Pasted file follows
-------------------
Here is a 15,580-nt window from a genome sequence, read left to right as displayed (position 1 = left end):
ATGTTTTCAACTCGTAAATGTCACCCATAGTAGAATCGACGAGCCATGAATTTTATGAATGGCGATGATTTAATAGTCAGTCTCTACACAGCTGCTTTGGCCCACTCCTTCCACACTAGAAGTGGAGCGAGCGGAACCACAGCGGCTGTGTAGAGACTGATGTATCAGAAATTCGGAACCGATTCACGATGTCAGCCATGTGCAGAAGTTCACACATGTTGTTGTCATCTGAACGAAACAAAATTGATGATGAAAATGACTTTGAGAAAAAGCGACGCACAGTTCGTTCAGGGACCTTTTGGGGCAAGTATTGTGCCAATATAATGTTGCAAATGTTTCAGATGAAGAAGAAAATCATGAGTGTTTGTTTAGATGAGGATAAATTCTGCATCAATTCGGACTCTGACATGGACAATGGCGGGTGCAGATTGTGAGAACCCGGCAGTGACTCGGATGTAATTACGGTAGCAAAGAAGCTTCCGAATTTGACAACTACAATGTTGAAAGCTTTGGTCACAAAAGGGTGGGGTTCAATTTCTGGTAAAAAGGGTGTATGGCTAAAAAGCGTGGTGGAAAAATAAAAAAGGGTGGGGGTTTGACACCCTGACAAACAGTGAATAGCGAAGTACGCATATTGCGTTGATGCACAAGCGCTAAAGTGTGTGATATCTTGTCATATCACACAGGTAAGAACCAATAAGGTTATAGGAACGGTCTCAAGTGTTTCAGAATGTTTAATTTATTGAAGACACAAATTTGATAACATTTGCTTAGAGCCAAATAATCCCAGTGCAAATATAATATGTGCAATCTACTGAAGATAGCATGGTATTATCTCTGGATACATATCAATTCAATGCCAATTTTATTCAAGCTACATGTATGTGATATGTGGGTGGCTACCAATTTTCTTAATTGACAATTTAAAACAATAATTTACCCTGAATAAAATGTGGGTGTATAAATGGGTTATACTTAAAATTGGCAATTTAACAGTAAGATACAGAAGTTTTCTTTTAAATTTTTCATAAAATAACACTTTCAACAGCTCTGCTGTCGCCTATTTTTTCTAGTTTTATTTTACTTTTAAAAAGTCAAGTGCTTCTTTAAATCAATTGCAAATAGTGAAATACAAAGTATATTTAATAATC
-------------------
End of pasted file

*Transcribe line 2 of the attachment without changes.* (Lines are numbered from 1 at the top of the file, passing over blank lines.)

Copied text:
ATGTTTTCAACTCGTAAATGTCACCCATAGTAGAATCGACGAGCCATGAATTTTATGAATGGCGATGATTTAATAGTCAGTCTCTACACAGCTGCTTTGGCCCACTCCTTCCACACTAGAAGTGGAGCGAGCGGAACCACAGCGGCTGTGTAGAGACTGATGTATCAGAAATTCGGAACCGATTCACGATGTCAGCCATGTGCAGAAGTTCACACATGTTGTTGTCATCTGAACGAAACAAAATTGATGATGAAAATGACTTTGAGAAAAAGCGACGCACAGTTCGTTCAGGGACCTTTTGGGGCAAGTATTGTGCCAATATAATGTTGCAAATGTTTCAGATGAAGAAGAAAATCATGAGTGTTTGTTTAGATGAGGATAAATTCTGCATCAATTCGGACTCTGACATGGACAATGGCGGGTGCAGATTGTGAGAACCCGGCAGTGACTCGGATGTAATTACGGTAGCAAAGAAGCTTCCGAATTTGACAACTACAATGTTGAAAGCTTTGGTCACAAAAGGGTGGGGTTCAATTTCTGGTAAAAAGGGTGTATGGCTAAAAAGCGTGGTGGAAAAATAAAAAAGGGTGGGGGTTTGACACCCTGACAAACAGTGAATAGCGAAGTACGCATATTGCGTTGATGCACAAGCGCTAAAGTGTGTGATATCTTGTCATATCACACAGGTAAGAACCAATAAGGTTATAGGAACGGTCTCAAGTGTTTCAGAATGTTTAATTTATTGAAGACACAAATTTGATAACATTTGCTTAGAGCCAAATAATCCCAGTGCAAATATAATATGTGCAATCTACTGAAGATAGCATGGTATTATCTCTGGATACATATCAATTCAATGCCAATTTTATTCAAGCTACATGTATGTGATATGTGGGTGGCTACCAATTTTCTTAATTGACAATTTAAAACAATAATTTACCCTGAATAAAATGTGGGTGTATAAATGGGTTATACTTAAAATTGGCAATTTAACAGTAAGATACAGAAGTTTTCTTTTAAATTTTTCATAAAATAACACTTTCAACAGCTCTGCTGTCGCCTATTTTTTCTAGTTTTATTTTACTTTTAAAAAGTCAAGTGCTTCTTTAAATCAATTGCAAATAGTGAAATACAAAGTATATTTAATAATC